Brain Effects of Antidepressants in Major Depression: A Meta-Analysis of Emotional Processing Studies

CNRS USR 3246, Emotion Center, Groupe Hospitalier Pitié-Salpétrière, Paris, France.
Journal of Affective Disorders (Impact Factor: 3.38). 10/2010; 130(1-2):66-74. DOI: 10.1016/j.jad.2010.09.032
Source: PubMed


A consistent brain activity pattern has been identified in major depression across many resting positron emission tomography (PET) studies. This dysfunctional pattern seems to be normalized by antidepressant treatment. The aim of this meta-analysis was to identify more clearly the pattern associated with clinical improvement of depression following an antidepressant drug treatment, in emotional activation studies using functional magnetic resonance imaging (fMRI).
A quantitative Activation Likelihood Estimation (ALE) meta-analysis was performed across 9 emotional activation fMRI and PET studies (126 patients) using the Activation Likelihood Estimation technique.
Following the antidepressant drug treatment, the activation of dorsolateral, dorsomedial and ventrolateral prefrontal cortices was increased whereas the activation of the amygdala, hippocampus, parahippocampal region, ventral anterior cingulate cortex, orbitofrontal cortex, and insula was decreased. Additionally, there was a decreased activation in the anterior (BA 32) and posterior cingulate cortices, as well as in the precuneus and inferior parietal lobule, which could reflect a restored deactivation of the default mode network.
The small number of emotional activation studies, using heterogeneous tasks, included in the ALE analysis.
The activation of several brain regions involved in major depression, in response to emotional stimuli, was normalized after antidepressant treatment. To refine our knowledge of antidepressants' effect on the neural bases of emotional processing in major depression, neuroimaging studies should use consistent emotional tasks related to depressive symptoms and that involve the default mode network, such as self-referential processing tasks.

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Available from: Cédric Lemogne, Apr 17, 2014
    • "Recently, the activation likelihood estimation (ALE) method has become the standard for neuroimaging meta-analyses. ALE meta-analyses have been used to investigate emotional processing in depression (Delaveau et al. 2011; Diener et al. 2012) and schizophrenia (Li et al. 2010), as well as in assessing white matter abnormalities in schizophrenia (Di et al. 2009; Yao et al. 2013) and depression (Liao et al. 2013). The ALE meta-analytic tool models three-dimensional coordinates (from reported activations in a standard space) as the centre of a three-dimensional Gaussian distribution (Laird et al. 2005). "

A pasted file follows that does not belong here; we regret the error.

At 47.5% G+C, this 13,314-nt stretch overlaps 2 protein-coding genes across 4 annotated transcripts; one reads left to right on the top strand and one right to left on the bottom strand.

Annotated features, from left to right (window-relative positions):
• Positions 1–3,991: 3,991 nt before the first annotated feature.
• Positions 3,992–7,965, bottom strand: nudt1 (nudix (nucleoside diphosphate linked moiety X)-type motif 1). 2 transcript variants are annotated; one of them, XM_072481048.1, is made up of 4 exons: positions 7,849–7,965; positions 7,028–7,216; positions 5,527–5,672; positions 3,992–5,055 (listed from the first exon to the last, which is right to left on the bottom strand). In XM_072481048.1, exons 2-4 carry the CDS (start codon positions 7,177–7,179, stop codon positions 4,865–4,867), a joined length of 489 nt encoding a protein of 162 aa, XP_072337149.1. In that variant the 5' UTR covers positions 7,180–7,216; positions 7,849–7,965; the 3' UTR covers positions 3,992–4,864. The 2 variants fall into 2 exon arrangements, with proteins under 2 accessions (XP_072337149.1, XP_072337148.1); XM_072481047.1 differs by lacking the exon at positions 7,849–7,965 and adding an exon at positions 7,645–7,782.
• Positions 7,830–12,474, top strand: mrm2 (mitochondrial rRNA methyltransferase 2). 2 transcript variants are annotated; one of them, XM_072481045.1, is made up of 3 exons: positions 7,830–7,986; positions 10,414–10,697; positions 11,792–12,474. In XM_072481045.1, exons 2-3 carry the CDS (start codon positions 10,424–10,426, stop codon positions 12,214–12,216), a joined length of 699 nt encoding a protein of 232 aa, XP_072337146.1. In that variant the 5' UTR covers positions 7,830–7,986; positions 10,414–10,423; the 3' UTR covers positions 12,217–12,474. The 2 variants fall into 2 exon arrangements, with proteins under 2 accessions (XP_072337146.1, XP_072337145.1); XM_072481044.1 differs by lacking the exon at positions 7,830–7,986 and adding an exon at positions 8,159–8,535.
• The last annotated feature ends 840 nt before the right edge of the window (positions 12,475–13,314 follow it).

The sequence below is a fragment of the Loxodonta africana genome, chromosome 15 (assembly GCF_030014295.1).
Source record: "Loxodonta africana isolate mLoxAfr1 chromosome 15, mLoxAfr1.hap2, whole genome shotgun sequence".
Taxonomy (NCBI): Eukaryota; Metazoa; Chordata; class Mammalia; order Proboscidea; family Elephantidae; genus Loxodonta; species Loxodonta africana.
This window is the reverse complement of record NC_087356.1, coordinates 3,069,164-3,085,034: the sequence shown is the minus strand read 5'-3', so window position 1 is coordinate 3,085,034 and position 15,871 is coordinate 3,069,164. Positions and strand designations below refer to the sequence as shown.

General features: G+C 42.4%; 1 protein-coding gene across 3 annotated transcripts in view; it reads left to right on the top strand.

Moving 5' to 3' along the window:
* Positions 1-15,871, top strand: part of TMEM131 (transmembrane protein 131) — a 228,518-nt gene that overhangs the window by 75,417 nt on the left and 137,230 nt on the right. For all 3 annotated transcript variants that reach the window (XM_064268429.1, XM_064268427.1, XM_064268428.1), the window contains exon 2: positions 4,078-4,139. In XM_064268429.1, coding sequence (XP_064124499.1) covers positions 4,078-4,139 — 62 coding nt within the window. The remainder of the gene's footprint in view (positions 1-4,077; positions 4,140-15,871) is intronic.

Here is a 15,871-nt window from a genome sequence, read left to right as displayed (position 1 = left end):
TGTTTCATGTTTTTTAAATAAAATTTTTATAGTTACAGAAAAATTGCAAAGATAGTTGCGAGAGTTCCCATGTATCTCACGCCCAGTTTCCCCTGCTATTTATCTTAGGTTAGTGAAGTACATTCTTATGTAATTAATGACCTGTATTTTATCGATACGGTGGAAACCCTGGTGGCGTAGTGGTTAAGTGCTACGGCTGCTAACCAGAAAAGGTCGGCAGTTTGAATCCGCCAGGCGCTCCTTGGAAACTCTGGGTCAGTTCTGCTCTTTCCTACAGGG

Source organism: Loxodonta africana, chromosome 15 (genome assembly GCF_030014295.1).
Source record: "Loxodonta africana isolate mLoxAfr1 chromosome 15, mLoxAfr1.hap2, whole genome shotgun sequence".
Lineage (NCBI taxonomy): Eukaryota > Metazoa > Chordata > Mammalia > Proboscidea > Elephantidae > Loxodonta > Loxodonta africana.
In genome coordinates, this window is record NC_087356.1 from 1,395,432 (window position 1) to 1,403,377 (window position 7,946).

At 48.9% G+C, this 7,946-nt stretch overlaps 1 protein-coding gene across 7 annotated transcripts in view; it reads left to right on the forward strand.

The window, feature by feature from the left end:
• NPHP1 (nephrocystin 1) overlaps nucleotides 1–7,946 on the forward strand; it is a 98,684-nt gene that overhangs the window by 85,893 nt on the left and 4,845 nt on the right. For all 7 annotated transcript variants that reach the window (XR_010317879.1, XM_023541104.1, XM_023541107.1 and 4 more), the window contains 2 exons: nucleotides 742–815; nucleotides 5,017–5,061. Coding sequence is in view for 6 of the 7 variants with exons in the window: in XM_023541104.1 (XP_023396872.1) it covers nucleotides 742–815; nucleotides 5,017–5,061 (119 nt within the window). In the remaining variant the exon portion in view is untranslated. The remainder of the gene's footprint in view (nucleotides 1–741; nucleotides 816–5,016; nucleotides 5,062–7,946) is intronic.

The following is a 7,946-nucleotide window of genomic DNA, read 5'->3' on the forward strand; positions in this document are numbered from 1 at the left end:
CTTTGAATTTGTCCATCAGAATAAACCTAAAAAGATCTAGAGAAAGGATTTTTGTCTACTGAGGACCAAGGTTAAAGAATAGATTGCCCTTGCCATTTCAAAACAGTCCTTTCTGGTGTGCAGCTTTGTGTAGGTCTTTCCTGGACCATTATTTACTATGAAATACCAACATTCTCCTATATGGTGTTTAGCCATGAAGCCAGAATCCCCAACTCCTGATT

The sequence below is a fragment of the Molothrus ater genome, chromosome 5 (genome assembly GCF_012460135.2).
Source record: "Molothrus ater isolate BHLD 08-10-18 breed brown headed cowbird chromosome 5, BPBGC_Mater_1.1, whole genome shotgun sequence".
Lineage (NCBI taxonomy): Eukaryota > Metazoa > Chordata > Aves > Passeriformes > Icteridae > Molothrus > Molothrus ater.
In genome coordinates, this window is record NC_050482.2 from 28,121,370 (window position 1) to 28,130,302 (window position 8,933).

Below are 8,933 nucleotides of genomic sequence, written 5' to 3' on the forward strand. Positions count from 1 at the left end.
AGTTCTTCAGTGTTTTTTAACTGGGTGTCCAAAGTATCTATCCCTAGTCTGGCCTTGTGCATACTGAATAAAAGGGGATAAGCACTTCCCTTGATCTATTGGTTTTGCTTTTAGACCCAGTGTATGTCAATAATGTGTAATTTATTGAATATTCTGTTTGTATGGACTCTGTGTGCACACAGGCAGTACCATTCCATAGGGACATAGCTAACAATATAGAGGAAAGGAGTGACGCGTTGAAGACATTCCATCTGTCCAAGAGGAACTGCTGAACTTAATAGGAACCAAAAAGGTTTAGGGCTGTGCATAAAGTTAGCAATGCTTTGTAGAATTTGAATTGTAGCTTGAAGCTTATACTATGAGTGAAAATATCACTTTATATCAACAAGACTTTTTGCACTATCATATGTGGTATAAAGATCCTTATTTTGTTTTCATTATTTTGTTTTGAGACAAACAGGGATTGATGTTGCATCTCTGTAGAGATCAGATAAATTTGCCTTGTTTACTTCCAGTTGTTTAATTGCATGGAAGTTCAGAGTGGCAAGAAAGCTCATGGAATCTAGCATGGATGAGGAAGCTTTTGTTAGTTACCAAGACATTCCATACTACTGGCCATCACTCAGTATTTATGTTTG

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    ABSTRACT: Objectives: To identify activation changes assessed in functional magnetic resonance imaging (fMRI) studies of obsessive–compulsive disorder (OCD) through Activation Likelihood Estimate meta-analysis. Methods: We included 28 peer-reviewed standard stereotactic space studies assessing adult OCD patients (OCDpts) vs. healthy controls (HCs) with fMRI during executive task performance. Results: In within-group analyses, HCs showed task-related activations in bilateral inferior frontal gyri, right middle frontal gyrus, right inferior parietal lobule, right claustrum, bilateral cingulate gyri, and left caudate body. OCDpts showed task-related left-sided activations in the superior, medial, and inferior frontal gyri, and thalamus, and bilateral activations in the middle frontal gyri, inferior parietal lobule, and insular cortices. Subtraction analysis showed increased left middle frontal gyrus activation in OCDpts. In between-groups analyses, OCDpts hypoactivated the right caudate body, left putamen, left ACC, and right medial and middle frontal gyri. Right caudate hypoactivation persisted also after applying Family‐wise error algorithms. Conclusions: This meta-analysis confirms that during executive functioning OCDpts show a functional deficit of the right caudate body, which could represent a major neural functional correlate of their illness.
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    • "It has been reported that both antidepressant (Delaveau et al., 2011) and CBT (Kennedy et al., 2007) can alter the activation and metabolism of orbitofrontal cortex. Although limited participant numbers preclude statistical testing, our preliminary results suggested that combining antidepressant medication with CBT did not appear to exert an additive treatment effect (Fig. 3). "
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